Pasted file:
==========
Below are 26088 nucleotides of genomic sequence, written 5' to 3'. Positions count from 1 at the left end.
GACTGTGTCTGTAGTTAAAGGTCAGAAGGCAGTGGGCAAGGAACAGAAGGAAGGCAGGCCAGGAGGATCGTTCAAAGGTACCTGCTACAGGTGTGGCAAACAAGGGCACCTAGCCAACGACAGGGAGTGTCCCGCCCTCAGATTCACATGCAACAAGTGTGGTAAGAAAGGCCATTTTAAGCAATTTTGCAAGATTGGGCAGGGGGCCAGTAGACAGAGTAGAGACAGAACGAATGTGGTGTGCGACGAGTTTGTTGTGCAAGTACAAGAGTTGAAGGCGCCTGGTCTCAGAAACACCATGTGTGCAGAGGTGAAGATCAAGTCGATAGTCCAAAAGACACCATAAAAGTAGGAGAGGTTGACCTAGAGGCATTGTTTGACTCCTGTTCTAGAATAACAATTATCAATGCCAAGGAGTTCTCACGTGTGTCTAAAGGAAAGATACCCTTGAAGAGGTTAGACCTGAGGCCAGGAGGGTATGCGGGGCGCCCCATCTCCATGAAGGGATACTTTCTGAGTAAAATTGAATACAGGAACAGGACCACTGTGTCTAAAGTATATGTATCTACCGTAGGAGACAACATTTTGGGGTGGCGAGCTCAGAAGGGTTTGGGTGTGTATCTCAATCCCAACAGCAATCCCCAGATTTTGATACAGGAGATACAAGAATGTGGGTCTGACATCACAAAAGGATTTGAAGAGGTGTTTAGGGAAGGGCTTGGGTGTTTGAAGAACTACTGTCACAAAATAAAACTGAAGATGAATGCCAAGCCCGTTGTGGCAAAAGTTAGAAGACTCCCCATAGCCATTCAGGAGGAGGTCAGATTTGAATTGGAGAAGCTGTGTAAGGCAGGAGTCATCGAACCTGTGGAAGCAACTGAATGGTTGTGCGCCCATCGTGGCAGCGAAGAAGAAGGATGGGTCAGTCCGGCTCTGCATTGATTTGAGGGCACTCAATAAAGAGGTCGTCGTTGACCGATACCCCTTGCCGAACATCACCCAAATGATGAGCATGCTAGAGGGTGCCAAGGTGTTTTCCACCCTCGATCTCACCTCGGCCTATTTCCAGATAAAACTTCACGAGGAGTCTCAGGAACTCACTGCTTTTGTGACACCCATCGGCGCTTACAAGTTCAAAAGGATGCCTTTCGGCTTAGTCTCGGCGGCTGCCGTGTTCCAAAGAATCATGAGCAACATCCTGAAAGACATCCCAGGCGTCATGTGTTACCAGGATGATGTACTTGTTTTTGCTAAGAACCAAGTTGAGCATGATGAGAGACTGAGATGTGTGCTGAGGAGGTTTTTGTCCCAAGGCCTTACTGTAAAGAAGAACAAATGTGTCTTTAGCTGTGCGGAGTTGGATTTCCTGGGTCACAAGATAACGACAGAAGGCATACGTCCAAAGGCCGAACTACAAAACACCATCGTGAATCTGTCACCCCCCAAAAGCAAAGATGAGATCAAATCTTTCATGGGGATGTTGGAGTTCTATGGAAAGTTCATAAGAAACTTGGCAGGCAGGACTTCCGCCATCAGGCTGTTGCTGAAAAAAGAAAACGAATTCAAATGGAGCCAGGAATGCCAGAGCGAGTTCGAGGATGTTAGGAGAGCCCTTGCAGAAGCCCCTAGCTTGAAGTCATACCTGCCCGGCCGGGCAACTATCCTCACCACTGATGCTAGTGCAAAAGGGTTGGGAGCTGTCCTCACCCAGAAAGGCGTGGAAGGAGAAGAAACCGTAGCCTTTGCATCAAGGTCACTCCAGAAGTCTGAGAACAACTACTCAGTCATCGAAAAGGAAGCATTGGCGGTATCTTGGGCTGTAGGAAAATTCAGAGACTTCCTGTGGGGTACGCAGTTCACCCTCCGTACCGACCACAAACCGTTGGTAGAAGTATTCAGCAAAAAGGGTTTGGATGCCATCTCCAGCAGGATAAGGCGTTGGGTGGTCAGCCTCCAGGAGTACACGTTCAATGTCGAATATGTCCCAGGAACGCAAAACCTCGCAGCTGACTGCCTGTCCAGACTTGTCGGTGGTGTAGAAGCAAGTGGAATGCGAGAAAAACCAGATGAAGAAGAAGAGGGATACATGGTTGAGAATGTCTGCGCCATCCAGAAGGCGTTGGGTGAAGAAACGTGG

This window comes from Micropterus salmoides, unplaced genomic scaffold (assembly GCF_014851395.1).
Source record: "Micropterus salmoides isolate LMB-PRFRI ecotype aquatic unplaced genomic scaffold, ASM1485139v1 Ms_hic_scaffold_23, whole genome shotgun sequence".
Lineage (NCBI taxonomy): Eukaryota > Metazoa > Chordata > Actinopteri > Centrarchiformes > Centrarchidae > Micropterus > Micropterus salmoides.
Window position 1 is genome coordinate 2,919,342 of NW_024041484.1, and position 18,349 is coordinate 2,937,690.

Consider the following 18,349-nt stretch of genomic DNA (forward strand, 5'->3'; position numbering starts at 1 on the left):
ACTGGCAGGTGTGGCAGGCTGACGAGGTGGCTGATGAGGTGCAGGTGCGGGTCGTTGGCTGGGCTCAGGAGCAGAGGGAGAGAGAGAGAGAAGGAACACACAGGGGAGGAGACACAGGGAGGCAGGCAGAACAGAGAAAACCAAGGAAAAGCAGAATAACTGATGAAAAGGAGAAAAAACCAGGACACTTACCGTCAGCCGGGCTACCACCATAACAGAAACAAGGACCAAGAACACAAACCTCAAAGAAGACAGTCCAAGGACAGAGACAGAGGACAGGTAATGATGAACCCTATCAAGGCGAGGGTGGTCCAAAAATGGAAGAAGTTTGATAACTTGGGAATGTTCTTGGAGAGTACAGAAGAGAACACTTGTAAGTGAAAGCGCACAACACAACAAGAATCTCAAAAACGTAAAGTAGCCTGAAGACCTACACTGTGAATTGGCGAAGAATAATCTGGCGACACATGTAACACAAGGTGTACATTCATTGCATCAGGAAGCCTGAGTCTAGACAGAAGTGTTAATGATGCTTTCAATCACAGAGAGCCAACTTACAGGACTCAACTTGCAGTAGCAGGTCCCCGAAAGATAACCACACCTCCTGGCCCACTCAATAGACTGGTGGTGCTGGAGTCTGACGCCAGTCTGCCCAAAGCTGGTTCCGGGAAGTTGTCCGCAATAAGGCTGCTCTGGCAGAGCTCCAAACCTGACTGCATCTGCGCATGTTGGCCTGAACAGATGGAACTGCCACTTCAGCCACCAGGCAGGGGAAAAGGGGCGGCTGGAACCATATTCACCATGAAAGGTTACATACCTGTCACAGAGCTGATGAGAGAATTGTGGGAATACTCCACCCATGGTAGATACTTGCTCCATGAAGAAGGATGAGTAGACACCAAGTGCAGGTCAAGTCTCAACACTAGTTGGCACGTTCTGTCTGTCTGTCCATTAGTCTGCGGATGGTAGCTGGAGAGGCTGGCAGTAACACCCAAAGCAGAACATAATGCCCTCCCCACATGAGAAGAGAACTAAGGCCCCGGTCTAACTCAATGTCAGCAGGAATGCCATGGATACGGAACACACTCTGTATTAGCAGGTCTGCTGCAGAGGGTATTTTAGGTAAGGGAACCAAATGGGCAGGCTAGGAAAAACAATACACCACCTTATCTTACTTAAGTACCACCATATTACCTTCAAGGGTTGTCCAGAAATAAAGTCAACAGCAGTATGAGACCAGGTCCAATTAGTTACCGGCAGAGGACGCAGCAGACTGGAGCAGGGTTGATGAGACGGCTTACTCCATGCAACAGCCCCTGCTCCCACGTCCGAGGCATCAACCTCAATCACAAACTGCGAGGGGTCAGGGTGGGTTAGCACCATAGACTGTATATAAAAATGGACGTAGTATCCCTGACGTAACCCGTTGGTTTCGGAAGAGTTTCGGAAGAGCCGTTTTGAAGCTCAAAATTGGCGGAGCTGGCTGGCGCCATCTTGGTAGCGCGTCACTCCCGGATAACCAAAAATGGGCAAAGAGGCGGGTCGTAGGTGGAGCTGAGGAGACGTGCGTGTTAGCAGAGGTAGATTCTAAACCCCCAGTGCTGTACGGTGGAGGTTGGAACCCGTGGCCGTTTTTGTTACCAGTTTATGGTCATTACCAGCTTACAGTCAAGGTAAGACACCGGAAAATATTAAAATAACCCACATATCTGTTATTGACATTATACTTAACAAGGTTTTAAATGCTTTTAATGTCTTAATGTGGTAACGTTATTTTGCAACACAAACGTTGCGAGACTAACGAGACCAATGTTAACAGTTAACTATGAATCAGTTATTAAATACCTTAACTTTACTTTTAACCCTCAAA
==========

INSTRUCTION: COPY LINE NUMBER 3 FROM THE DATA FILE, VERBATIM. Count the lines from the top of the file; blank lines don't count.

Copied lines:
This window comes from Micropterus salmoides, unplaced genomic scaffold (assembly GCF_014851395.1).